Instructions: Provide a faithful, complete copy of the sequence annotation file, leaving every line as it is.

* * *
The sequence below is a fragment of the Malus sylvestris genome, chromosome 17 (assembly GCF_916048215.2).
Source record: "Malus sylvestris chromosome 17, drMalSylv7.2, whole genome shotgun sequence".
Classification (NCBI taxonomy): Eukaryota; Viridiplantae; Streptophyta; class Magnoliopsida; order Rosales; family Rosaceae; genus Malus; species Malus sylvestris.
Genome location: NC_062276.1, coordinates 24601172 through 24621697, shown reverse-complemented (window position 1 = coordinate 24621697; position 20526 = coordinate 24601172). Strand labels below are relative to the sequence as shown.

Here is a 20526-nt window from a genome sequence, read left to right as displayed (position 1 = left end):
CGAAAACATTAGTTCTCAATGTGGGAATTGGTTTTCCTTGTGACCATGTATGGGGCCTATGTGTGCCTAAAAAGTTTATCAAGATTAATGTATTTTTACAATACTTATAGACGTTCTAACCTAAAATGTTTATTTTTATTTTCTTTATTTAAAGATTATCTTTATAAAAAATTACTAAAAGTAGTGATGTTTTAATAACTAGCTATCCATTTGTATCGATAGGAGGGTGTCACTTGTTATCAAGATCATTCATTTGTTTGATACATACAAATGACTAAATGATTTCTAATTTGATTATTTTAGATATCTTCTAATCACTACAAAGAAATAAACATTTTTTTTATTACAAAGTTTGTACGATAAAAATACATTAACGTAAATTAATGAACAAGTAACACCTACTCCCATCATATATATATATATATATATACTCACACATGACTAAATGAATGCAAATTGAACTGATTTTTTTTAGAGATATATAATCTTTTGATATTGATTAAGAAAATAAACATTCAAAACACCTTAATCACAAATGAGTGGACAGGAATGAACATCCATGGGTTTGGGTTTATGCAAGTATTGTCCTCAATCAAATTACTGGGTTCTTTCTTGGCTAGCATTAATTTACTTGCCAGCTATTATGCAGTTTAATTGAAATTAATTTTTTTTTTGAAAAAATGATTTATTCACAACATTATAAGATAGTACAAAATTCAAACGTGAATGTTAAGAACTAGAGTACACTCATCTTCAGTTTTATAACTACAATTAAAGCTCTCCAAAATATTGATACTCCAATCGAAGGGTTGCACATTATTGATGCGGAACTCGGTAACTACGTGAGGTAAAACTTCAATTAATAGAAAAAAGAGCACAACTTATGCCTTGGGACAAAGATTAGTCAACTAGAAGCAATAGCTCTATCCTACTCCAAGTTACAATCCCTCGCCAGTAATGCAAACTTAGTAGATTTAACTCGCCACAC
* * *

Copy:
The sequence below is a fragment of the Malus sylvestris genome, chromosome 17 (assembly GCF_916048215.2).
Source record: "Malus sylvestris chromosome 17, drMalSylv7.2, whole genome shotgun sequence".
Classification (NCBI taxonomy): Eukaryota; Viridiplantae; Streptophyta; class Magnoliopsida; order Rosales; family Rosaceae; genus Malus; species Malus sylvestris.
Genome location: NC_062276.1, coordinates 24601172 through 24621697, shown reverse-complemented (window position 1 = coordinate 24621697; position 20526 = coordinate 24601172). Strand labels below are relative to the sequence as shown.

Here is a 20526-nt window from a genome sequence, read left to right as displayed (position 1 = left end):
CGAAAACATTAGTTCTCAATGTGGGAATTGGTTTTCCTTGTGACCATGTATGGGGCCTATGTGTGCCTAAAAAGTTTATCAAGATTAATGTATTTTTACAATACTTATAGACGTTCTAACCTAAAATGTTTATTTTTATTTTCTTTATTTAAAGATTATCTTTATAAAAAATTACTAAAAGTAGTGATGTTTTAATAACTAGCTATCCATTTGTATCGATAGGAGGGTGTCACTTGTTATCAAGATCATTCATTTGTTTGATACATACAAATGACTAAATGATTTCTAATTTGATTATTTTAGATATCTTCTAATCACTACAAAGAAATAAACATTTTTTTTATTACAAAGTTTGTACGATAAAAATACATTAACGTAAATTAATGAACAAGTAACACCTACTCCCATCATATATATATATATATATATACTCACACATGACTAAATGAATGCAAATTGAACTGATTTTTTTTAGAGATATATAATCTTTTGATATTGATTAAGAAAATAAACATTCAAAACACCTTAATCACAAATGAGTGGACAGGAATGAACATCCATGGGTTTGGGTTTATGCAAGTATTGTCCTCAATCAAATTACTGGGTTCTTTCTTGGCTAGCATTAATTTACTTGCCAGCTATTATGCAGTTTAATTGAAATTAATTTTTTTTTTGAAAAAATGATTTATTCACAACATTATAAGATAGTACAAAATTCAAACGTGAATGTTAAGAACTAGAGTACACTCATCTTCAGTTTTATAACTACAATTAAAGCTCTCCAAAATATTGATACTCCAATCGAAGGGTTGCACATTATTGATGCGGAACTCGGTAACTACGTGAGGTAAAACTTCAATTAATAGAAAAAAGAGCACAACTTATGCCTTGGGACAAAGATTAGTCAACTAGAAGCAATAGCTCTATCCTACTCCAAGTTACAATCCCTCGCCAGTAATGCAAACTTAGTAGATTTAACTCGCCACAC